In 1958, essayist Clifton Fadiman pointed out that Northern California is the only place besides England where the word chesterfield is used as a synonym for sofa or couch,[17] however this terminology is also used in Canadian English.


Freeway signs along northbound US 101 at the interchange of Highway 110 in Los Angeles. The leftmost sign for US 101 north lists it name, the Hollywood Freeway, as well as its destination, Ventura.
Freeway signs along northbound US 101 at the interchange of Interstate 80 in San Francisco. The leftmost sign for US 101 north only lists its destination, the Golden Gate Bridge.

Californians sometimes refer to the lanes of a multi-lane divided highway by number, "the number 1 lane" (also referred to as "the fast lane") is the lane farthest to the left (not counting the carpool lane), with the lane numbers going up sequentially to the right until the far right lane,[18] which is usually referred to as "the slow lane". In areas where three and occasionally two lane freeways are more common, the lanes are simply the "fast lane", "middle lane" and "slow lane".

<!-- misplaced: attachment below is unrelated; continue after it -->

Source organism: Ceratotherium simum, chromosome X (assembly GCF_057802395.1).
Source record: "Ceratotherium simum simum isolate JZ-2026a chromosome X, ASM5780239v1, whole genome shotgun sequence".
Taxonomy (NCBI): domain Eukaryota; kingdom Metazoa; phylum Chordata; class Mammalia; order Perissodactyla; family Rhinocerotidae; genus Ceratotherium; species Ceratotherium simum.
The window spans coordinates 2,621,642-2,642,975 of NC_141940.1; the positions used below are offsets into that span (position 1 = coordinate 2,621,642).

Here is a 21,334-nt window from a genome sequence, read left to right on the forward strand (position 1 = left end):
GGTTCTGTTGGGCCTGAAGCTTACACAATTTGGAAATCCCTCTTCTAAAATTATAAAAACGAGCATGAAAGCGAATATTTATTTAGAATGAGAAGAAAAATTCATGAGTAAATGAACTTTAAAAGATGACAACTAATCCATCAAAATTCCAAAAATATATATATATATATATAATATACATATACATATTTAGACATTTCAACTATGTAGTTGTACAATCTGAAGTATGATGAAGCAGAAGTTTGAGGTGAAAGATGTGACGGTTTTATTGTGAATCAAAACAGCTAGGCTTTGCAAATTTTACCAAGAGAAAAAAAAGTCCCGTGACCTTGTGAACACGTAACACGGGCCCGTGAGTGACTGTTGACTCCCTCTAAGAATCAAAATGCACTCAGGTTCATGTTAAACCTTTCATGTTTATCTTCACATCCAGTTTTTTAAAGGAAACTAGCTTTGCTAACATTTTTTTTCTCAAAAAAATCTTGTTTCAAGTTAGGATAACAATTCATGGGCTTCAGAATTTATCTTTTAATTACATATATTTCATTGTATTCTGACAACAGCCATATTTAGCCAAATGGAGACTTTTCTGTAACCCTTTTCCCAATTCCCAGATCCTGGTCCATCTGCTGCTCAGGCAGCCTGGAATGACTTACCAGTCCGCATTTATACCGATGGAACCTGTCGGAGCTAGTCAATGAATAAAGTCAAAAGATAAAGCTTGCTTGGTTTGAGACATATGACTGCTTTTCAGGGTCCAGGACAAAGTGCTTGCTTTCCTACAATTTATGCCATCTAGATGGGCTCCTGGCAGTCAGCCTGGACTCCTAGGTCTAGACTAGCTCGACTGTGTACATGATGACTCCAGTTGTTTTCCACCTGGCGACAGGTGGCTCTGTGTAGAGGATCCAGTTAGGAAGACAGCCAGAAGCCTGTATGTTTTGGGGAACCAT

In the Los Angeles Metropolitan area, San Bernardino and San Diego, freeways are often referred to either by name or by route number (perhaps with a direction suffix), but with the addition of the definite article "the", such as "the 405 North" or "the 605 (Freeway)". This usage has been parodied in the recurring Saturday Night Live sketch "The Californians".[19] In contrast, typical Northern California usage omits the definite article.[20][21][22] When the Southern California freeway system was built in the 1940s and early 1950s, local common usage was primarily the freeway name preceded by the definite article, such as "the Hollywood Freeway".[23] It took several decades for Southern California locals to start to commonly refer to the freeways with the numerical designations, but usage of the definite article persisted. For example, it evolved to "the 605 Freeway" and then shortened to "the 605".[23] This did not occur in Northern California, where usage of the route numbers was more common.

See also


  1. 1.0 1.1 Gordon, Matthew J. (2004). "The West and Midwest: phonology." Kortmann, Bernd, Kate Burridge, Rajend Mesthrie, Edgar W. Schneider and Clive Upton (eds). A Handbook of Varieties of English. Volume 1: Phonology, Volume 2: Morphology and Syntax. Berlin / New York: Mouton de Gruyter. p. 347.